Criminal Justice and the Truth in Zimbabwe: a Necessary Introspection?
MetadataShow full item record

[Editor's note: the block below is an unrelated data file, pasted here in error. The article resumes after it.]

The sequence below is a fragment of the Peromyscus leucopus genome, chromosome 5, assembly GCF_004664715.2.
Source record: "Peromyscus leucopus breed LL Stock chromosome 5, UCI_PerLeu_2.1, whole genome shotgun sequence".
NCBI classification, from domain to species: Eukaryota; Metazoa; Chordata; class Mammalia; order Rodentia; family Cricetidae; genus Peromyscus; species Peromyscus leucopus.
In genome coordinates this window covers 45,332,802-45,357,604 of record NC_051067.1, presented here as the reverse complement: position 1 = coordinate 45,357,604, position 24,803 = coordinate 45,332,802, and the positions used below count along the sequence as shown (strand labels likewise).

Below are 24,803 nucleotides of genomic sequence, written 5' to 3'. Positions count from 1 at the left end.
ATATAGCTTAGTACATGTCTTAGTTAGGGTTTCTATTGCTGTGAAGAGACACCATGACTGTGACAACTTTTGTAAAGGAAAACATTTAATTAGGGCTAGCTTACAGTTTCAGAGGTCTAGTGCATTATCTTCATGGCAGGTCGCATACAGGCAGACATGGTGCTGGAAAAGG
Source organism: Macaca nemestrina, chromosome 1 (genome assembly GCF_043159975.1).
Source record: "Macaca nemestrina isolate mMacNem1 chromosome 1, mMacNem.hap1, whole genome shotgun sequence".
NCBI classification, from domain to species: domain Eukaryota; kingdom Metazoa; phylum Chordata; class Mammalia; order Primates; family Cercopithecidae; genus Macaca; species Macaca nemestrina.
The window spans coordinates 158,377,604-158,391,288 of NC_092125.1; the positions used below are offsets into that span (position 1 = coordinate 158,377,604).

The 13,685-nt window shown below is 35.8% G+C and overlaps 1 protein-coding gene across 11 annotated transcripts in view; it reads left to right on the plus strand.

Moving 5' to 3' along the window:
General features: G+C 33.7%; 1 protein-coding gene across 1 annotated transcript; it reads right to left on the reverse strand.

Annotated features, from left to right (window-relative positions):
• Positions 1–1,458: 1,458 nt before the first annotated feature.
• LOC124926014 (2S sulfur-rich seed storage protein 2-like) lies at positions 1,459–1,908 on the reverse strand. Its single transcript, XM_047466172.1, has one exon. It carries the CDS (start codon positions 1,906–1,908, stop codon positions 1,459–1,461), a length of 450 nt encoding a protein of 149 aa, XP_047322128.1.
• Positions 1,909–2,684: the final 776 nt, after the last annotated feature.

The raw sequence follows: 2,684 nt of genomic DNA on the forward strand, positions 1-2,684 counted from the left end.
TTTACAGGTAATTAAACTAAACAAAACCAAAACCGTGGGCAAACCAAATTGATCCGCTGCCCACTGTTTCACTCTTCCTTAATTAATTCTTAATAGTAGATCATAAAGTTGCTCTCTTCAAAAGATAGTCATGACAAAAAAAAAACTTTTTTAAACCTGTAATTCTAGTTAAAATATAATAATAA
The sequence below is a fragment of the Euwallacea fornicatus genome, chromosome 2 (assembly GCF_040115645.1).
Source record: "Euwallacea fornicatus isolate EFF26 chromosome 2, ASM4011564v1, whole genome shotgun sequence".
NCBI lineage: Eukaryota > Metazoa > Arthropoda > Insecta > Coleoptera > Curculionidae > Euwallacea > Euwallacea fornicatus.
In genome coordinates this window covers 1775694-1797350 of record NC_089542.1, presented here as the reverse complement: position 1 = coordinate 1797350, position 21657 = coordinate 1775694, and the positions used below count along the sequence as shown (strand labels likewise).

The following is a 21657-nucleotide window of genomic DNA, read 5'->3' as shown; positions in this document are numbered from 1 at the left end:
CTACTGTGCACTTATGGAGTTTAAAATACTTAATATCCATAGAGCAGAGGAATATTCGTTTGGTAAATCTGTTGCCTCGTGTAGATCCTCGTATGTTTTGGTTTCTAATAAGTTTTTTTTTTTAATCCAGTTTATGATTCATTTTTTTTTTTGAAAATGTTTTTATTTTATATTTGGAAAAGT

Criminal justice systems in many of the countries in southern Africa are based on legal systems transferred from the erstwhile colonial powers.1 It would appear that by the time of independence the adopted systems had secured such a firm footing that it was considered prudent to retain them. The acceptance of this colonial bequest can be attributed to a number of reasons. One of the reasons was that it was the colonising countries which had set up the colonised states as geographic and political entities. In some cases, colonial delineation arbitrarily created geographic structures that were politically fragile. The colonial justice system offered a kind of common denominator to facilitate the continued existence and cohesion of the newly independent state. The unitary colonial justice system existed side by side with a multiplicity of what the colonialists perceived to be underdeveloped customary judicial systems. The law administered in the customary systems was regarded with a mixture of skepticism and contempt.2 The demise of the colonial state did not herald the recognition of indigenous systems. It also did not spur the development of home-grown hybrid systems. The incoming ruling establishment considered it to be in the political and administrative interests of the emerging states to pre-empt potentially divisive arguments as to what system of law to adopt in place of the colonial system.